“I prefer to give to local organizations.” I've heard this a lot.
Imagine a high school student who sits down to study for exams. Her chemistry book is lying closest to her on the desk, so she decides to study chemistry. Her father points out that since she has an A in chemistry and a D in history, studying history might help her grades more. “But that book is all the way over there in my backpack,” the student points out; “I prefer to study locally.”
If you were her parent, you probably wouldn't let her get away with this. All things being equal, she would benefit most from studying the subjects where she's most behind. Even though she hasn't learned all the chemistry there is to know, a few hours of studying history will get her farther than spending the same hours on chemistry.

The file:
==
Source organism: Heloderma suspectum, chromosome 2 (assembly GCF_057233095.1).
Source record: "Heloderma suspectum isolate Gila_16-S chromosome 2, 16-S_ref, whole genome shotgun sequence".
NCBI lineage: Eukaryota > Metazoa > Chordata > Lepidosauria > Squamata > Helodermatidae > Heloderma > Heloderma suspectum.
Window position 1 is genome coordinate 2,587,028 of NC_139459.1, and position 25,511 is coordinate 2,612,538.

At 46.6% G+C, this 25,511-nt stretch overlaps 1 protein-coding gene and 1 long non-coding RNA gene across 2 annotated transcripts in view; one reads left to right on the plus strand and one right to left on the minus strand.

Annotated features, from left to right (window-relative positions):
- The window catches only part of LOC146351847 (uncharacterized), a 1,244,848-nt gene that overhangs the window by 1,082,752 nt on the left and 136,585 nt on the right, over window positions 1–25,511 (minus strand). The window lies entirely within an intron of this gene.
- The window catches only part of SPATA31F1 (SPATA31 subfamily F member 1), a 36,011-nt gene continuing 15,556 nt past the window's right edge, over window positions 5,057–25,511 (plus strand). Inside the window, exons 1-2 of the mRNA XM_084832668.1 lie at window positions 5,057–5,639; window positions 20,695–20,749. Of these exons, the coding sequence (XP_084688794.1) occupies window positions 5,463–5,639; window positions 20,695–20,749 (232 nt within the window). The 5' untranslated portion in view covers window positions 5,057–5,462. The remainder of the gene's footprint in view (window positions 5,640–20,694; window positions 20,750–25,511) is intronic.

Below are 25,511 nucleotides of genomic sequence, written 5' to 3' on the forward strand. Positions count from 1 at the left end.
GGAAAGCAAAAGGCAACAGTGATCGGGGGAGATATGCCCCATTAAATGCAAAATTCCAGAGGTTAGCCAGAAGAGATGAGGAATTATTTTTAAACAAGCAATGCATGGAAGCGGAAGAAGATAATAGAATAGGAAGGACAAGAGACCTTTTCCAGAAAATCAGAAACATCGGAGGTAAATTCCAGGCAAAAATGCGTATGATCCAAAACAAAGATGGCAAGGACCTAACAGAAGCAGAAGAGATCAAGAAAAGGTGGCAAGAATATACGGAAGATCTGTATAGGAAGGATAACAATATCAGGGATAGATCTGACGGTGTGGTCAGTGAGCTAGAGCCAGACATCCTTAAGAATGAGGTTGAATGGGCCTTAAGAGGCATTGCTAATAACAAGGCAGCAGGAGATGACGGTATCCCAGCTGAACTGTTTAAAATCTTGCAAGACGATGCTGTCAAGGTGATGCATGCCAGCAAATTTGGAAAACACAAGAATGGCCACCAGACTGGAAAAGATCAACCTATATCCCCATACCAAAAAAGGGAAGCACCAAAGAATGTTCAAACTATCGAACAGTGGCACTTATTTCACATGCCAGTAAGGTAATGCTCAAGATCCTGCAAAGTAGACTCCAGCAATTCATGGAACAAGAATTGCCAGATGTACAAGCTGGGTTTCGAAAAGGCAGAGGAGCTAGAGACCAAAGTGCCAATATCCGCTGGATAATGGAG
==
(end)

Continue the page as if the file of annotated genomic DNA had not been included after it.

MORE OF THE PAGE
Even within rich countries, we don't have straight As on our report card. Homelessness, environment, prisons, health, schools – we're behind where we should be in lots of areas. As a social work student, I've seen many of these problems first hand. It hurts to see, and I can't help wanting to fix them.
But these are not our worst subjects. The fact that millions of people every year die of easily preventable diseases, and billions live in grinding poverty – that is a much worse failure. Only it's not happening right here next to us; it's happening far away.
The good news is this: the same amount of effort goes a lot farther on our worst subjects. For a few hundred dollars, I can save a life somewhere in the developing world. There’s no local charity (local to me in the United States) where that money will accomplish anywhere near as much.
I'm not saying we should neglect local causes altogether. If our own society falls apart, we’ll be less able to help. But we should put most of our effort – and money – toward areas where we’re failing.
A version of this post appeared earlier on 80,000 Hours.